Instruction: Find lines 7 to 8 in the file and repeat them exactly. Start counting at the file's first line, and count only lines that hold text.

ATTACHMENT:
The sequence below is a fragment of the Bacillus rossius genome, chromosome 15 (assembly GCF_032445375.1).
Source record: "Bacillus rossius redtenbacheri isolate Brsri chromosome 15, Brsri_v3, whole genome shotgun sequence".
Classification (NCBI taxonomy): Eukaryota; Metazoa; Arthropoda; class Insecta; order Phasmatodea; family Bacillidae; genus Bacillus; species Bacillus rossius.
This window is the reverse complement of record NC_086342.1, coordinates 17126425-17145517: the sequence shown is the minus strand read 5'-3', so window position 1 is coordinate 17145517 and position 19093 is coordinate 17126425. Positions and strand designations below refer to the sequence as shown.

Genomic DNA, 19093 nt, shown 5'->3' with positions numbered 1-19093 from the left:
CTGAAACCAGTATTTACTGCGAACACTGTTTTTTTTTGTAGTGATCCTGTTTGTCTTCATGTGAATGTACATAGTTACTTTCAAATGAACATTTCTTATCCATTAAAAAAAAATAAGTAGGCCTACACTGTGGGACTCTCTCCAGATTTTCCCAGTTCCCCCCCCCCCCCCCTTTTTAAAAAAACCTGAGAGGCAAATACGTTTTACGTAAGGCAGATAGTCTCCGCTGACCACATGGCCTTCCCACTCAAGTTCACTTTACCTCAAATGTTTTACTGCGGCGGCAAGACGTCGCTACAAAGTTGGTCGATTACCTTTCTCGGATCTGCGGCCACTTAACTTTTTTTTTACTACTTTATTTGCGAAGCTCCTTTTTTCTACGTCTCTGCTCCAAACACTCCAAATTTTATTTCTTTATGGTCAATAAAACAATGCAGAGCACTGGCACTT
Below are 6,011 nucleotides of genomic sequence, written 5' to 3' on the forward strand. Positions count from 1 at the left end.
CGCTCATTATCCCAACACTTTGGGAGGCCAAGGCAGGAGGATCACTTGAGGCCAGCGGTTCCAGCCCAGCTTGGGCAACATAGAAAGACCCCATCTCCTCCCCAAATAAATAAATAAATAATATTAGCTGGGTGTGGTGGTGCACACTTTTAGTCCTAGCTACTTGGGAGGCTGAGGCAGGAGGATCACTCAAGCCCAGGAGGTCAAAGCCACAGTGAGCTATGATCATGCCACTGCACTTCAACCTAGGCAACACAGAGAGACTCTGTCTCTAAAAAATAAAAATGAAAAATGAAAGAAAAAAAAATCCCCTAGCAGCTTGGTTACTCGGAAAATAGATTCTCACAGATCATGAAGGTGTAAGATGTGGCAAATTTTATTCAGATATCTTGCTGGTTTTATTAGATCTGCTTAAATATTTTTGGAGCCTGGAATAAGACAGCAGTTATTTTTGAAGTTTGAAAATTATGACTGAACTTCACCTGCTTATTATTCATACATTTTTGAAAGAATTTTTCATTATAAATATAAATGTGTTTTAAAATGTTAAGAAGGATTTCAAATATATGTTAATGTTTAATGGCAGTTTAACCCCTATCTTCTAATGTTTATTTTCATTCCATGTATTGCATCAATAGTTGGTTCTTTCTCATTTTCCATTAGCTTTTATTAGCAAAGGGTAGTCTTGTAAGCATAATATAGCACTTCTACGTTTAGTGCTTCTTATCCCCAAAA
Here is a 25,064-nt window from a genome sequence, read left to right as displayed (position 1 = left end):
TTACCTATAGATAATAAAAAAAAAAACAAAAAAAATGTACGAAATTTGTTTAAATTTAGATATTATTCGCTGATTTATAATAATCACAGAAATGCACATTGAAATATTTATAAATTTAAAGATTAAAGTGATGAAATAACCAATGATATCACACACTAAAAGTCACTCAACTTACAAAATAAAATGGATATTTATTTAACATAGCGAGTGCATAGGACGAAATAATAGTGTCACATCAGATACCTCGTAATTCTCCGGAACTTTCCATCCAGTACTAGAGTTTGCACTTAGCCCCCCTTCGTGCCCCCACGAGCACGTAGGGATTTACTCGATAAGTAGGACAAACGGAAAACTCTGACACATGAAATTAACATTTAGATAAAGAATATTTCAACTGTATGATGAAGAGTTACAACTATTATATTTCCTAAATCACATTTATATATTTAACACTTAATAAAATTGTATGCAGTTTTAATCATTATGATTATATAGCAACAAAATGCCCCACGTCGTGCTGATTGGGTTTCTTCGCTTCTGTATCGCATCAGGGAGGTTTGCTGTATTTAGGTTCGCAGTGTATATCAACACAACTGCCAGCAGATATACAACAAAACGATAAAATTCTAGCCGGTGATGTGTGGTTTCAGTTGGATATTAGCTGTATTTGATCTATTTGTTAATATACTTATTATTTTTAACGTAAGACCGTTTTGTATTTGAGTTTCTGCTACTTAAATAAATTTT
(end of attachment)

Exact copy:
Below are 6,011 nucleotides of genomic sequence, written 5' to 3' on the forward strand. Positions count from 1 at the left end.
CGCTCATTATCCCAACACTTTGGGAGGCCAAGGCAGGAGGATCACTTGAGGCCAGCGGTTCCAGCCCAGCTTGGGCAACATAGAAAGACCCCATCTCCTCCCCAAATAAATAAATAAATAATATTAGCTGGGTGTGGTGGTGCACACTTTTAGTCCTAGCTACTTGGGAGGCTGAGGCAGGAGGATCACTCAAGCCCAGGAGGTCAAAGCCACAGTGAGCTATGATCATGCCACTGCACTTCAACCTAGGCAACACAGAGAGACTCTGTCTCTAAAAAATAAAAATGAAAAATGAAAGAAAAAAAAATCCCCTAGCAGCTTGGTTACTCGGAAAATAGATTCTCACAGATCATGAAGGTGTAAGATGTGGCAAATTTTATTCAGATATCTTGCTGGTTTTATTAGATCTGCTTAAATATTTTTGGAGCCTGGAATAAGACAGCAGTTATTTTTGAAGTTTGAAAATTATGACTGAACTTCACCTGCTTATTATTCATACATTTTTGAAAGAATTTTTCATTATAAATATAAATGTGTTTTAAAATGTTAAGAAGGATTTCAAATATATGTTAATGTTTAATGGCAGTTTAACCCCTATCTTCTAATGTTTATTTTCATTCCATGTATTGCATCAATAGTTGGTTCTTTCTCATTTTCCATTAGCTTTTATTAGCAAAGGGTAGTCTTGTAAGCATAATATAGCACTTCTACGTTTAGTGCTTCTTATCCCCAAAA